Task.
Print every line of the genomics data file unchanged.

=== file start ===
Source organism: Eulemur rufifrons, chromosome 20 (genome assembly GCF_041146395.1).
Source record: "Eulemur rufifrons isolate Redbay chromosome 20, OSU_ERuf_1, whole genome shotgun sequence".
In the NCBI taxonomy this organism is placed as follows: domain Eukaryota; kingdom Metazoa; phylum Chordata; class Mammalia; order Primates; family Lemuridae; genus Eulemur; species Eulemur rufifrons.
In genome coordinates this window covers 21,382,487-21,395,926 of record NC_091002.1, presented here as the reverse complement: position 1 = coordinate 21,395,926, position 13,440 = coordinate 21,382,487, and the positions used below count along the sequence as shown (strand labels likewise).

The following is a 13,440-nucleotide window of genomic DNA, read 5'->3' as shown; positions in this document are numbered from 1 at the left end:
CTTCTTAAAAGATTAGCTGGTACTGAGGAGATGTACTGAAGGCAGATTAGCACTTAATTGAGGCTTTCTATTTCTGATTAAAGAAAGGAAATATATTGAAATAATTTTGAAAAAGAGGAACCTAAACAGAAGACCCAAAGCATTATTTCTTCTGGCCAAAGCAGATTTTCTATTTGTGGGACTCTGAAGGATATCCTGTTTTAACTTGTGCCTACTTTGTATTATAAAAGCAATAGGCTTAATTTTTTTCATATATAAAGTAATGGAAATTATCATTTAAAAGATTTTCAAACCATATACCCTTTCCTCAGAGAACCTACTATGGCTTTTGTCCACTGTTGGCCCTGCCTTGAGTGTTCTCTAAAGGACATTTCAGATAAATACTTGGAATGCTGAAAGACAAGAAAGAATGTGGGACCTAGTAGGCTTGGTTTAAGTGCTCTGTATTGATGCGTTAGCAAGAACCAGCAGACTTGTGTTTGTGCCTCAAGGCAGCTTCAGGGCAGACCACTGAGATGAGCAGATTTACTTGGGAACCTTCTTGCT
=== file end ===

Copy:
Source organism: Eulemur rufifrons, chromosome 20 (genome assembly GCF_041146395.1).
Source record: "Eulemur rufifrons isolate Redbay chromosome 20, OSU_ERuf_1, whole genome shotgun sequence".
In the NCBI taxonomy this organism is placed as follows: domain Eukaryota; kingdom Metazoa; phylum Chordata; class Mammalia; order Primates; family Lemuridae; genus Eulemur; species Eulemur rufifrons.
In genome coordinates this window covers 21,382,487-21,395,926 of record NC_091002.1, presented here as the reverse complement: position 1 = coordinate 21,395,926, position 13,440 = coordinate 21,382,487, and the positions used below count along the sequence as shown (strand labels likewise).

The following is a 13,440-nucleotide window of genomic DNA, read 5'->3' as shown; positions in this document are numbered from 1 at the left end:
CTTCTTAAAAGATTAGCTGGTACTGAGGAGATGTACTGAAGGCAGATTAGCACTTAATTGAGGCTTTCTATTTCTGATTAAAGAAAGGAAATATATTGAAATAATTTTGAAAAAGAGGAACCTAAACAGAAGACCCAAAGCATTATTTCTTCTGGCCAAAGCAGATTTTCTATTTGTGGGACTCTGAAGGATATCCTGTTTTAACTTGTGCCTACTTTGTATTATAAAAGCAATAGGCTTAATTTTTTTCATATATAAAGTAATGGAAATTATCATTTAAAAGATTTTCAAACCATATACCCTTTCCTCAGAGAACCTACTATGGCTTTTGTCCACTGTTGGCCCTGCCTTGAGTGTTCTCTAAAGGACATTTCAGATAAATACTTGGAATGCTGAAAGACAAGAAAGAATGTGGGACCTAGTAGGCTTGGTTTAAGTGCTCTGTATTGATGCGTTAGCAAGAACCAGCAGACTTGTGTTTGTGCCTCAAGGCAGCTTCAGGGCAGACCACTGAGATGAGCAGATTTACTTGGGAACCTTCTTGCT